• eAG (mg/dL) = (A1C × 28.7) – 46.7

His HbA1C conversion calculation would yield two separate HbA1C values, representing a range of probable HbA1C. Therefore, he researched and developed an accurate mathematical method to calculate the HbA1C. He chose the finger method since it has been the most popular way of glucose testing performed by most diabetes patients and healthcare professionals. The author then applied big data analytics, artificial intelligence (AI) techniques, auto-correction capability, and “safety margin” concept to develop a mathematical model in order to simulate the HbA1C from the collected daily finger glucose data. He named it the “EclaireMD A1C Model”.

His Lab-tested data were collected at a particular medical laboratory of the same hospital on a quarterly basis for the past 7-years.

Results
Figure 1 shows the time-series of daily glucose charts, both finger and sensor collected, in the forms of a straightforward daily data curve and another 99-days moving average curve form.

He then applied the ADA’s formula below to calculate the converted HbA1C values from both measured average finger glucose and measured average sensor glucose:

  • A1C (%) = (eAG + 46.7) ÷ 28.7

Figure 2 shows the comparison between lab-tested A1C and eclaireMD A1C, daily glucose data (both finger glucose and sensor glucose).

Figure 1: Daily glucose and 90-days moving average daily glucose
(both finger and sensor)
Figure 2: HbA1C converted from daily glucose values (both finger and sensor)
  • Lab tested A1C: 6.7125% (100%)
  • EclaireMD A1C: 6.7621% (101%)
  • eAG ( A1C: 5.6292% (84%)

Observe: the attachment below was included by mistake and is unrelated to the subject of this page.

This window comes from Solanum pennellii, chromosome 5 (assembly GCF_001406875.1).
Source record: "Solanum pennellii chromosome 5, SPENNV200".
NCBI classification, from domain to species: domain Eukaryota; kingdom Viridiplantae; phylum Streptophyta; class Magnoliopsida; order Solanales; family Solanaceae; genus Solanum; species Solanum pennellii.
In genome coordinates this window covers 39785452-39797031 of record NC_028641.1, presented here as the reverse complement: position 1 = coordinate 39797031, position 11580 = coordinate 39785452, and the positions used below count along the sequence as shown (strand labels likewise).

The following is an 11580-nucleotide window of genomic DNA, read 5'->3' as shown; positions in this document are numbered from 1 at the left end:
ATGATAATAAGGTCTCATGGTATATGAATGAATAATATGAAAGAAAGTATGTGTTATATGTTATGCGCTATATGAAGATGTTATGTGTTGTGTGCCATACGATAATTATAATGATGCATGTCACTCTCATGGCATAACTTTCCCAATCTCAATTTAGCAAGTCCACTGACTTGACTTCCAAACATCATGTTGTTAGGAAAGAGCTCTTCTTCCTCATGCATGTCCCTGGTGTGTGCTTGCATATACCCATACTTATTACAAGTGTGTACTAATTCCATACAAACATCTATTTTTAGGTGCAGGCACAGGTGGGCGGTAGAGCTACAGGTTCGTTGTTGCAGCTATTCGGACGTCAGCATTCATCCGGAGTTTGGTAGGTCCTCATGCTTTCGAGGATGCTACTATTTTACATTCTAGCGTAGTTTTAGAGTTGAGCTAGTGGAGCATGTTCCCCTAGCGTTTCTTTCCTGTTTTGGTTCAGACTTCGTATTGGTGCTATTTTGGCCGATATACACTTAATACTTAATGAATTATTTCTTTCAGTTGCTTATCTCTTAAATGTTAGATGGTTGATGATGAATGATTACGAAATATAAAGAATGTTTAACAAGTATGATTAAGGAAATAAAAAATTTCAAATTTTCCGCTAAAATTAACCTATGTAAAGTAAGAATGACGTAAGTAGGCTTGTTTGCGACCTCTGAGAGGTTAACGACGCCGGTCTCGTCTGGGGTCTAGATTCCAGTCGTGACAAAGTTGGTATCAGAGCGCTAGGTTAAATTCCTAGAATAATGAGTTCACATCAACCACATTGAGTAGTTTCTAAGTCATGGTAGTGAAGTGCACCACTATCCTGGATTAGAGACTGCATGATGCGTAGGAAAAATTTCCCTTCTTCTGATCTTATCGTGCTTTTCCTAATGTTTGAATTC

• eAG ( A1C: 6.1701% (92%)

EclaireMD A1C is 1% higher than Lab A1C which is due to the authorauthor’s intentionally build in “safety margin Sensor eAG based average A1C is 8% closer to Lab A1C than finger eAG based A1C.

Figure 3 shows the comparison between lab tested A1C and eclaireMD A1C, 90 days moving average glucose data (both finger glucose and sensor glucose).

Figure 3: HbA1C converted from 90 days moving average daily glucose values (both finger and sensor)
  • Lab tested A1C: 6.7125% (100%)
  • EclaireMD A1C: 6.7621% (101%)
  • eAG ( A1C: 5.6364% (84%)
  • eAG ( A1C: 6.1299% (91%)

Generally speaking, the 90 days moving average glucose converted A1C values (both finger and sensor) are very close to the daily glucose converted A1C values.

Conclusion
These three sets of converted HbA1C values from two different sources of glucose datasets (~47,700 total data size) show that the eclaireMD A1C has the highest accuracy (followed by the sensor A1C (92%), while finger A1C has the lowest accuracy (This conclusion further proves effectiveness of the GH Method: Math physical medicine.

Copyright: © 2020 Gerald C Hsu, et al. This is an open-access article distributed under the terms of the Creative Commons Attribution License, which permits unrestricted use, distribution, and reproduction in any medium, provided the original author and source are credited.